Finding Winnie: The Story of the Real Bear Who Inspired Winnie-the-Pooh by Lindsay Mattick and Sophie Blackall
|Finding Winnie: The Story of the Real Bear Who Inspired Winnie-the-Pooh by Lindsay Mattick and Sophie Blackall|
|Category: For Sharing|
|Reviewer: Sue Magee|
|Summary: The wonderful story of the bear behind Winnie the Pooh. Beautifully written, excellent illustrations: it's a book which will be read over and over again. Highly recommended.|
|Buy? Yes||Borrow? Yes|
|Pages: 56||Date: November 2015|
|Publisher: Orchard Books|
|External links: Author's website|
A little boy called Cole wanted a story. He particularly wanted a true story and it had to be about a bear. It was getting late, but Mummy said that she would do her best. Her story began about a hundred years before Cole was born and it was about a man called Harry Colebourn who lived in Winnipeg. He was a vet and was on his way to Europe to look after the horses of the soldiers fighting in the Great War when he met a trapper with a baby bear: his head might have said that there was nothing he could do, but his heart told him to get hold of the bear and he gave the trapper $20. Winnipeg, as he named the bear, went on the train with Captain Coulbourn and his troop, across the ocean and finally arrived in England.
When the order came to embark for France Colebourn took the bear (who was really quite large now) to London Zoo - it wouldn't have been safe to take her to the battlefields - and it was in the zoo that she charmed generations of children for nearly twenty years. One of these was Christopher Robin Milne, son of Alan Alexander Milne - better know to us as A A Milne. One loving gesture would still be having an impact more than a century later.
It's not just a lovely story, it's beautifully written too. Just listen to the description of Colebourn's initial journey across Canada:
The train rolled right through dinner and over the sunset and around ten o'clock and into a nap and out the next day, until it stopped at a place called White River.
Isn't that a perfect description of the journey? The whole book has a similar, almost poetic feel to it, but there's nothing tricksy to the writing. It's beautifully clear. Some difficult subjects are glossed over - the trapping of bears, men going to war - but not avoided altogether. Children will ask for more information when they're ready to know about the subject. It's because of this approach that the book has longevity: it can be enjoyed as a simple story by toddlers, but older brother and sisters will understand what lies behind the tale. There's also a delightful reveal about the relationship between Cole and Harry Colebourn.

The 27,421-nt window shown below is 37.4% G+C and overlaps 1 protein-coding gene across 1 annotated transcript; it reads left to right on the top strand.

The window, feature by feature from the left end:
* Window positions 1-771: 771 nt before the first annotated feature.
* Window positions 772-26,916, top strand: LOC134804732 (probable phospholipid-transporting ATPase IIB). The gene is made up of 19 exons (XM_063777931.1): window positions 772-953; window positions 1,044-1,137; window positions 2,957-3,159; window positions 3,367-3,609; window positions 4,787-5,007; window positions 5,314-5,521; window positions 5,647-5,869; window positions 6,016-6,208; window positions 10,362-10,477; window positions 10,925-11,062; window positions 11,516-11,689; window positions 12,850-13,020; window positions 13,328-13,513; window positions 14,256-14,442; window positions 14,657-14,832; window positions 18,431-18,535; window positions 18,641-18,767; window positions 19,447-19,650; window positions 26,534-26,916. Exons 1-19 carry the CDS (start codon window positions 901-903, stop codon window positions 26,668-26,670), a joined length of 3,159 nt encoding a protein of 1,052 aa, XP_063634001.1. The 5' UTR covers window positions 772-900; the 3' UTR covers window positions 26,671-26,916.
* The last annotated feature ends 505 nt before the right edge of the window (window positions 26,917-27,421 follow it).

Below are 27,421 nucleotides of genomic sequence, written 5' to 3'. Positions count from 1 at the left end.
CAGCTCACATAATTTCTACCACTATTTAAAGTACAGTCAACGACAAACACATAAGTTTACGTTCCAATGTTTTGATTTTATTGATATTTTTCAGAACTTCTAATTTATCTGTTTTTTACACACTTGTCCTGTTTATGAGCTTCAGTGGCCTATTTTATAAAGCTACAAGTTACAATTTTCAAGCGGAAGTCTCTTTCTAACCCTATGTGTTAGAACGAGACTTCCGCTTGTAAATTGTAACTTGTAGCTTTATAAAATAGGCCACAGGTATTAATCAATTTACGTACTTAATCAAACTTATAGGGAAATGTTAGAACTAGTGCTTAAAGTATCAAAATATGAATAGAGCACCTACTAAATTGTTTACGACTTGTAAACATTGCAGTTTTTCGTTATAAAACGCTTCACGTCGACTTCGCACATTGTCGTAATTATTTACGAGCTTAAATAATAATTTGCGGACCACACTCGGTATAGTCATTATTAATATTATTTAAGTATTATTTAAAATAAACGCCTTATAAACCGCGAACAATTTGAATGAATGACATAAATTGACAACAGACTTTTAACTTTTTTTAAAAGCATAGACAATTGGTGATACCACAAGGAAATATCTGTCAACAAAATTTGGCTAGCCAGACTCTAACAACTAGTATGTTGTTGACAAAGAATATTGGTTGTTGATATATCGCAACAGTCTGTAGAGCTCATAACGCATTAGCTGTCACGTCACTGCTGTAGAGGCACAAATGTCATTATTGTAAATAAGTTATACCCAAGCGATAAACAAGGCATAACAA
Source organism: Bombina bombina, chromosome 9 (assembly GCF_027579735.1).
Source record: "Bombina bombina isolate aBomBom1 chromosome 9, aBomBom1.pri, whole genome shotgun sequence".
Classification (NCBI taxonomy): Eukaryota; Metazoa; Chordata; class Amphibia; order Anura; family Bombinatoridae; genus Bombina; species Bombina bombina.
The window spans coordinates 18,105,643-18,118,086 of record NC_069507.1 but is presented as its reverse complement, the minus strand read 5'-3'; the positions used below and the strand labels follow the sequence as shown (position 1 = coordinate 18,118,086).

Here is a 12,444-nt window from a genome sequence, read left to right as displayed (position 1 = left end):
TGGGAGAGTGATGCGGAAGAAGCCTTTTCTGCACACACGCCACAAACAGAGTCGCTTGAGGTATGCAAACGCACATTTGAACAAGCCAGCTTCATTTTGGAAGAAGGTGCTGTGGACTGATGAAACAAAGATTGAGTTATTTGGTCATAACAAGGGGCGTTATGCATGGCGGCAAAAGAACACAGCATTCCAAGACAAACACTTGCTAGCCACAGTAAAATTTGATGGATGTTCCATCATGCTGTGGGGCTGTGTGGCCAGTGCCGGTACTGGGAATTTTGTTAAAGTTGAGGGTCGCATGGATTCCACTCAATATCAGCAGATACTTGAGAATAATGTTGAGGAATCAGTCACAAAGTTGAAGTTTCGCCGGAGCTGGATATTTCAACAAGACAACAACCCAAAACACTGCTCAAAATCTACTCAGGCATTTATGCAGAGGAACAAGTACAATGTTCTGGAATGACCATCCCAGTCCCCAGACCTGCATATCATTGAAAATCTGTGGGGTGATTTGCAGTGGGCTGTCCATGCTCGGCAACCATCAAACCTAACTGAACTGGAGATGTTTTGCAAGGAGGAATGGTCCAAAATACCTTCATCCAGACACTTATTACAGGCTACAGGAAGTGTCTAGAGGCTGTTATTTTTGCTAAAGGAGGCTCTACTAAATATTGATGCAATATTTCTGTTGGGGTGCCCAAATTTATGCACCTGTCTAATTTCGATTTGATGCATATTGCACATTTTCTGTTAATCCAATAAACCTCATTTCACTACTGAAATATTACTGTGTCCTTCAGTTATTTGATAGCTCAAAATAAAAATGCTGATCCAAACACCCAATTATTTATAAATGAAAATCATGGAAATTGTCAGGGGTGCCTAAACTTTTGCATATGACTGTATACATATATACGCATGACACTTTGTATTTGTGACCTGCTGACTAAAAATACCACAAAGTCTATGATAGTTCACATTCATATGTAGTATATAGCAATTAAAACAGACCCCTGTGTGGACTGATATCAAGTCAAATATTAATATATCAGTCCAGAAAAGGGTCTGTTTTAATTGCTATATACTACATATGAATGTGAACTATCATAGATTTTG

The illustrations don't just illustrate, they add to the story. The colours are subdued and very easy on the eye, but it's at the end of the book when we see historical documents that I was really blown away. In the main body of the book you'll see Winnie with Captain Colebourn and his men - at the back you can see the original photograph - and other photographs on which the illustrations are based. There's a picture of Christopher Robin Milne with Winnie - and if you look carefully you can see his father in the background. Best of all, for me, was the original Animal Record Card for Winnie's time at London Zoo.
It's a very special book and I'd like to thank the publishers for sending a copy to the Bookbag.
You can read more book reviews or buy Finding Winnie: The Story of the Real Bear Who Inspired Winnie-the-Pooh by Lindsay Mattick and Sophie Blackall at Amazon.co.uk
You can read more book reviews or buy Finding Winnie: The Story of the Real Bear Who Inspired Winnie-the-Pooh by Lindsay Mattick and Sophie Blackall at Amazon.com.
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